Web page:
November Is National Diabetes Month

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Hands showing diabetes balloons wordDiabetes Mellitus, better know as just Diabetes, has been recognized as a condition for at least three thousand years. Indian physicians from 400-500 AD were able to identify the two types now known as Type 1 and Type 2 diabetes. But even with today’s advances in medicine, Diabetes still claims the lives of about 4.2 million people in the world and close to 85,000 in the United States (Information collected from the International Diabetes Federation and the Center for Disease Control and Prevention). * Always consult with your physician, register dietitian and/or diabetes educator before making any changes in habits related to your medical condition.

What is Diabetes?

The CDC defines Diabetes as, “a chronic (long-lasting) health condition that affects how your body turns food into energy”. It is diagnosed when excess glucose is found in the blood either because the pancreas doesn’t make enough insulin or has stopped making it, or the body cannot use it properly.Diabetes statistics from the CDC

What is Pre-Diabetes?Pre-Diabetes Stats from CDC

Pre-Diabetes is when your blood glucose or blood sugar levels are higher than normal but not high enough to be diagnosed with Type 2 Diabetes.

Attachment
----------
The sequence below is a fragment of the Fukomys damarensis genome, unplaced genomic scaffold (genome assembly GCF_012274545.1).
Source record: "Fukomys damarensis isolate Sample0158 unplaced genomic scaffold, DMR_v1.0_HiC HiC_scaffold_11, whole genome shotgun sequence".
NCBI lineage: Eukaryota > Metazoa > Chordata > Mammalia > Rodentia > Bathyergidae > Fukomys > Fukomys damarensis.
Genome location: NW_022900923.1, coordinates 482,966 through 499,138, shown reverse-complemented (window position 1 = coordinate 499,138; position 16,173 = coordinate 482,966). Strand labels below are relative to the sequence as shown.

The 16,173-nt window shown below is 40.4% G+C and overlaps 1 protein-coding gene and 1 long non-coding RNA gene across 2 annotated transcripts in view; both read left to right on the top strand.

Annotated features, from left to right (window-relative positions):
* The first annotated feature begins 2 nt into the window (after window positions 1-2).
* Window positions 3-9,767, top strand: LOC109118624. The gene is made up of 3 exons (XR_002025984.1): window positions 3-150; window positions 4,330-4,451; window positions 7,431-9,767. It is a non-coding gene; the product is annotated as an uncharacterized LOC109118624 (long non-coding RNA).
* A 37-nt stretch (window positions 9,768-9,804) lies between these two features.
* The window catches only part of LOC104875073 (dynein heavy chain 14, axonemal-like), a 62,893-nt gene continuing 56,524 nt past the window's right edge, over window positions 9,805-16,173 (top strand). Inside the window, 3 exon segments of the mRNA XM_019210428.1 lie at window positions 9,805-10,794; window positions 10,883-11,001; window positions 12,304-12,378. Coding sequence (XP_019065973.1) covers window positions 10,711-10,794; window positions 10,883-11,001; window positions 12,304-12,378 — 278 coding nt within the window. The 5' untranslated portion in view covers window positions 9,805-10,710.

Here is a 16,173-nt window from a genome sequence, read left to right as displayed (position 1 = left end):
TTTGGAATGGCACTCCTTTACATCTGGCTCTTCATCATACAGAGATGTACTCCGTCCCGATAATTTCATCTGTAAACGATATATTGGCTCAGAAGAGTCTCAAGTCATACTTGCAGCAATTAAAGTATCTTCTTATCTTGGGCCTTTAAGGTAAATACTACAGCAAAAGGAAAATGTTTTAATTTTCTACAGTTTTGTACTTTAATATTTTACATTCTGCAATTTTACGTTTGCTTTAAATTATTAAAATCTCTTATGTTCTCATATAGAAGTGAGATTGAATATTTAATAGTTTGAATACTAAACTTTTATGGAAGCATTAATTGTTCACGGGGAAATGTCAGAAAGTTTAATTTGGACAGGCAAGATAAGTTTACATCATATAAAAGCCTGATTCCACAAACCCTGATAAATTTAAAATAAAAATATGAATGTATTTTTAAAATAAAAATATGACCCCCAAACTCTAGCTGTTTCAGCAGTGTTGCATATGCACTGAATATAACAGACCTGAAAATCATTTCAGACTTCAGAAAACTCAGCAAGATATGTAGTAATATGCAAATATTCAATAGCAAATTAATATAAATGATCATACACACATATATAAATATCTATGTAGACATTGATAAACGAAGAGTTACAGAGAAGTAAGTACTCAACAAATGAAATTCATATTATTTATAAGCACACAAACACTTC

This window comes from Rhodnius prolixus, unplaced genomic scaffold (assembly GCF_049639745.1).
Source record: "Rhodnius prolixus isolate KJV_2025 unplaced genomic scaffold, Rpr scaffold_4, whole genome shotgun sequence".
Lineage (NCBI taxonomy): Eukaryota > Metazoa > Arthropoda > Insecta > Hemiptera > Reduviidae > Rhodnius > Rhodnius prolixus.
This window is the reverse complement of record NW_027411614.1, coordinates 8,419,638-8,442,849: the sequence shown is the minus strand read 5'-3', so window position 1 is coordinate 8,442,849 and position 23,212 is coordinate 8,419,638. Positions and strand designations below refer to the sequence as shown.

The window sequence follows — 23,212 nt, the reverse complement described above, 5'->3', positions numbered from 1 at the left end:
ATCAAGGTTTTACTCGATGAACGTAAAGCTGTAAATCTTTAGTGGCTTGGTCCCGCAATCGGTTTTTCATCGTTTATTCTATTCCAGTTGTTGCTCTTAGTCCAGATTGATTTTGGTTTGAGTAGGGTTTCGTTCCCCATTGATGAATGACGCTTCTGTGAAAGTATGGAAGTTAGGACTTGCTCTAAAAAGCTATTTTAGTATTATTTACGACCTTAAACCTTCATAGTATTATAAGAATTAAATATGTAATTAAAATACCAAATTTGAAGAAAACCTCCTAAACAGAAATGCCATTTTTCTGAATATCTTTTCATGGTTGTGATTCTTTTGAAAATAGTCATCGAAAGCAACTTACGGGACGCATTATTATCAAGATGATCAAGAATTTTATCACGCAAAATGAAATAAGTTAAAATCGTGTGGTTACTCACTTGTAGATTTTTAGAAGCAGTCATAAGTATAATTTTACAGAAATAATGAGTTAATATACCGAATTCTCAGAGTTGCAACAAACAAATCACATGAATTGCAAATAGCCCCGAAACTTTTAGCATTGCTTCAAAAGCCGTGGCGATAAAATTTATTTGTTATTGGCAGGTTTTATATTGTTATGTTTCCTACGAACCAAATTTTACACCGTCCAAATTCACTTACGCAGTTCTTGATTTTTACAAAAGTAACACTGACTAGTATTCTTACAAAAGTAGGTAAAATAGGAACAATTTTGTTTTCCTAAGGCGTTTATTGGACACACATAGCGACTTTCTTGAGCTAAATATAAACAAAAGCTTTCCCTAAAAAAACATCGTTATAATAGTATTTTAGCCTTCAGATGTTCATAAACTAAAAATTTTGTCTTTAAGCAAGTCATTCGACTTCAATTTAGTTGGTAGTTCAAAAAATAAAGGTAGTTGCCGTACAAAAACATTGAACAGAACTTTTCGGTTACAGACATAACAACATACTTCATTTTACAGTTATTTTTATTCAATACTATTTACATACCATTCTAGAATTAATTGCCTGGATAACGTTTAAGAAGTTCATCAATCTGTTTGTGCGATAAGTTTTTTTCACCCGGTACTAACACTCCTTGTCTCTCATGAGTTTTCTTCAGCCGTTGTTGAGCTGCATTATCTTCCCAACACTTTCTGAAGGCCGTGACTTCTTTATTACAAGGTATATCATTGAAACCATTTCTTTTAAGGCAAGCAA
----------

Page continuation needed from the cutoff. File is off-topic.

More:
When you hear your health provider mentioning you may have a “touch of sugar” in your blood or that “your blood sugar is a little high”, ask for an explanation of what this may mean in your case. By understanding the concepts, you could be able to manage your health better. Remember, knowledge is power!

Factors You Can and Cannot Control*

There are situations you can and can control in many chronic conditions, so take charge of those you can change. Factors you can and cannot control* Always consult with your physician, register dietitian or diabetes educator before making any changes in habits related to your medical condition.

Resources About Diabetes

Check these resources for more information about managing your Diabetes and Pre-Diabetes: (Press on the name to access the link for it)

Remember, You’re Not Alone! Look for help and guidance from health professionals in your county.

What You can do about diabetes

History of Diabetes Mellitus